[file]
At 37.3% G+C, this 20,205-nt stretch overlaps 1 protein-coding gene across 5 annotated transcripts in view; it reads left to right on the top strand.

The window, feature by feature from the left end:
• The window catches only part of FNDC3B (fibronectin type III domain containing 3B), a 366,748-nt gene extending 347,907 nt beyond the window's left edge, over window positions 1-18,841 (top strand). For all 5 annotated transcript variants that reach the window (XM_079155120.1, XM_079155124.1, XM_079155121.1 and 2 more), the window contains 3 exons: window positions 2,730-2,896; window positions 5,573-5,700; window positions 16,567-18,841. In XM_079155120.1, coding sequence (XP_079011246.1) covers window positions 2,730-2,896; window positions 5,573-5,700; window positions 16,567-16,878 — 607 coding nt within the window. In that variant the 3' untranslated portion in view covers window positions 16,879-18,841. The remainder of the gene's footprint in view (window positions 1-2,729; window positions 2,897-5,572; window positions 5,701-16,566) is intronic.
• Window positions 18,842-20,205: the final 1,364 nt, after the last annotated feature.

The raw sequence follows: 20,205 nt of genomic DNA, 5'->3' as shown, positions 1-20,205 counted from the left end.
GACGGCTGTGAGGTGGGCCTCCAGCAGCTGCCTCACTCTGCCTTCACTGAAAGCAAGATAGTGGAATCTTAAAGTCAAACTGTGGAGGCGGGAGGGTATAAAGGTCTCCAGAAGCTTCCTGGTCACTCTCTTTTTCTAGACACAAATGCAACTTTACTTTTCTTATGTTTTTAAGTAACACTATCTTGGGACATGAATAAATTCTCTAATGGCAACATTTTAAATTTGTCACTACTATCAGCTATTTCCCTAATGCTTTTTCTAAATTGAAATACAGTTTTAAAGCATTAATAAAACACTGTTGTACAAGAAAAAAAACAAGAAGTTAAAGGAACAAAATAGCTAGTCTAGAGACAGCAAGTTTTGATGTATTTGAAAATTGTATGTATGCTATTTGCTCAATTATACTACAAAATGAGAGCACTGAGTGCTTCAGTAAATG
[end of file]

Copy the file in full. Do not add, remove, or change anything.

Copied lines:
At 37.3% G+C, this 20,205-nt stretch overlaps 1 protein-coding gene across 5 annotated transcripts in view; it reads left to right on the top strand.

The window, feature by feature from the left end:
• The window catches only part of FNDC3B (fibronectin type III domain containing 3B), a 366,748-nt gene extending 347,907 nt beyond the window's left edge, over window positions 1-18,841 (top strand). For all 5 annotated transcript variants that reach the window (XM_079155120.1, XM_079155124.1, XM_079155121.1 and 2 more), the window contains 3 exons: window positions 2,730-2,896; window positions 5,573-5,700; window positions 16,567-18,841. In XM_079155120.1, coding sequence (XP_079011246.1) covers window positions 2,730-2,896; window positions 5,573-5,700; window positions 16,567-16,878 — 607 coding nt within the window. In that variant the 3' untranslated portion in view covers window positions 16,879-18,841. The remainder of the gene's footprint in view (window positions 1-2,729; window positions 2,897-5,572; window positions 5,701-16,566) is intronic.
• Window positions 18,842-20,205: the final 1,364 nt, after the last annotated feature.

The raw sequence follows: 20,205 nt of genomic DNA, 5'->3' as shown, positions 1-20,205 counted from the left end.
GACGGCTGTGAGGTGGGCCTCCAGCAGCTGCCTCACTCTGCCTTCACTGAAAGCAAGATAGTGGAATCTTAAAGTCAAACTGTGGAGGCGGGAGGGTATAAAGGTCTCCAGAAGCTTCCTGGTCACTCTCTTTTTCTAGACACAAATGCAACTTTACTTTTCTTATGTTTTTAAGTAACACTATCTTGGGACATGAATAAATTCTCTAATGGCAACATTTTAAATTTGTCACTACTATCAGCTATTTCCCTAATGCTTTTTCTAAATTGAAATACAGTTTTAAAGCATTAATAAAACACTGTTGTACAAGAAAAAAAACAAGAAGTTAAAGGAACAAAATAGCTAGTCTAGAGACAGCAAGTTTTGATGTATTTGAAAATTGTATGTATGCTATTTGCTCAATTATACTACAAAATGAGAGCACTGAGTGCTTCAGTAAATG